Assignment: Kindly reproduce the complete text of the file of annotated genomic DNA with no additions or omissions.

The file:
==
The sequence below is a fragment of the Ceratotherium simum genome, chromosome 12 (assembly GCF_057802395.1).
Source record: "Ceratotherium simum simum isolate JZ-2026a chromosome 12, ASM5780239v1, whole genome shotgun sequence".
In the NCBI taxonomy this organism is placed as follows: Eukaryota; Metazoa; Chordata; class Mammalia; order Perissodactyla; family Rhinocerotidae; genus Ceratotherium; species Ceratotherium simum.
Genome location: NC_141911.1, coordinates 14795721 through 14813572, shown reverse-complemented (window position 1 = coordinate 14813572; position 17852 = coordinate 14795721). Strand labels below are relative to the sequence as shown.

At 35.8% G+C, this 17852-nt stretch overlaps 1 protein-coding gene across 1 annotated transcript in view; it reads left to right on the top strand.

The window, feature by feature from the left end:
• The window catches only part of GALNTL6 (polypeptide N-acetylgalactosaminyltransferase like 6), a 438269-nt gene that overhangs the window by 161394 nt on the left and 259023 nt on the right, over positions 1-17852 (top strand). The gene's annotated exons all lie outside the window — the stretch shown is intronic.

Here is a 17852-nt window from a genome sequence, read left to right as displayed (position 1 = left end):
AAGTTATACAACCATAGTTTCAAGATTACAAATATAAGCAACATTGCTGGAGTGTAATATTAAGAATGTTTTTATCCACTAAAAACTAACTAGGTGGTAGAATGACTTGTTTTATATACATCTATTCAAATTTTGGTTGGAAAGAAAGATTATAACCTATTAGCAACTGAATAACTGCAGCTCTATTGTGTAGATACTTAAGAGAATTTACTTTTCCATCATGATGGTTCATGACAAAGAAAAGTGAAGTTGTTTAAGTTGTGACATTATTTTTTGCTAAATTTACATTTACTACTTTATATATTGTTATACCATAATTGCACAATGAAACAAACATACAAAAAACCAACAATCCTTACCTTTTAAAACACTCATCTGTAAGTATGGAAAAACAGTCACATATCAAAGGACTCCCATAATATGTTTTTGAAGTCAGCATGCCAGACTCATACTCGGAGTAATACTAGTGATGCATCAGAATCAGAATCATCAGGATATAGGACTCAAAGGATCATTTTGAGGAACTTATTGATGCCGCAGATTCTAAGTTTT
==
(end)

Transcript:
The sequence below is a fragment of the Ceratotherium simum genome, chromosome 12 (assembly GCF_057802395.1).
Source record: "Ceratotherium simum simum isolate JZ-2026a chromosome 12, ASM5780239v1, whole genome shotgun sequence".
In the NCBI taxonomy this organism is placed as follows: Eukaryota; Metazoa; Chordata; class Mammalia; order Perissodactyla; family Rhinocerotidae; genus Ceratotherium; species Ceratotherium simum.
Genome location: NC_141911.1, coordinates 14795721 through 14813572, shown reverse-complemented (window position 1 = coordinate 14813572; position 17852 = coordinate 14795721). Strand labels below are relative to the sequence as shown.

At 35.8% G+C, this 17852-nt stretch overlaps 1 protein-coding gene across 1 annotated transcript in view; it reads left to right on the top strand.

The window, feature by feature from the left end:
• The window catches only part of GALNTL6 (polypeptide N-acetylgalactosaminyltransferase like 6), a 438269-nt gene that overhangs the window by 161394 nt on the left and 259023 nt on the right, over positions 1-17852 (top strand). The gene's annotated exons all lie outside the window — the stretch shown is intronic.

Here is a 17852-nt window from a genome sequence, read left to right as displayed (position 1 = left end):
AAGTTATACAACCATAGTTTCAAGATTACAAATATAAGCAACATTGCTGGAGTGTAATATTAAGAATGTTTTTATCCACTAAAAACTAACTAGGTGGTAGAATGACTTGTTTTATATACATCTATTCAAATTTTGGTTGGAAAGAAAGATTATAACCTATTAGCAACTGAATAACTGCAGCTCTATTGTGTAGATACTTAAGAGAATTTACTTTTCCATCATGATGGTTCATGACAAAGAAAAGTGAAGTTGTTTAAGTTGTGACATTATTTTTTGCTAAATTTACATTTACTACTTTATATATTGTTATACCATAATTGCACAATGAAACAAACATACAAAAAACCAACAATCCTTACCTTTTAAAACACTCATCTGTAAGTATGGAAAAACAGTCACATATCAAAGGACTCCCATAATATGTTTTTGAAGTCAGCATGCCAGACTCATACTCGGAGTAATACTAGTGATGCATCAGAATCAGAATCATCAGGATATAGGACTCAAAGGATCATTTTGAGGAACTTATTGATGCCGCAGATTCTAAGTTTT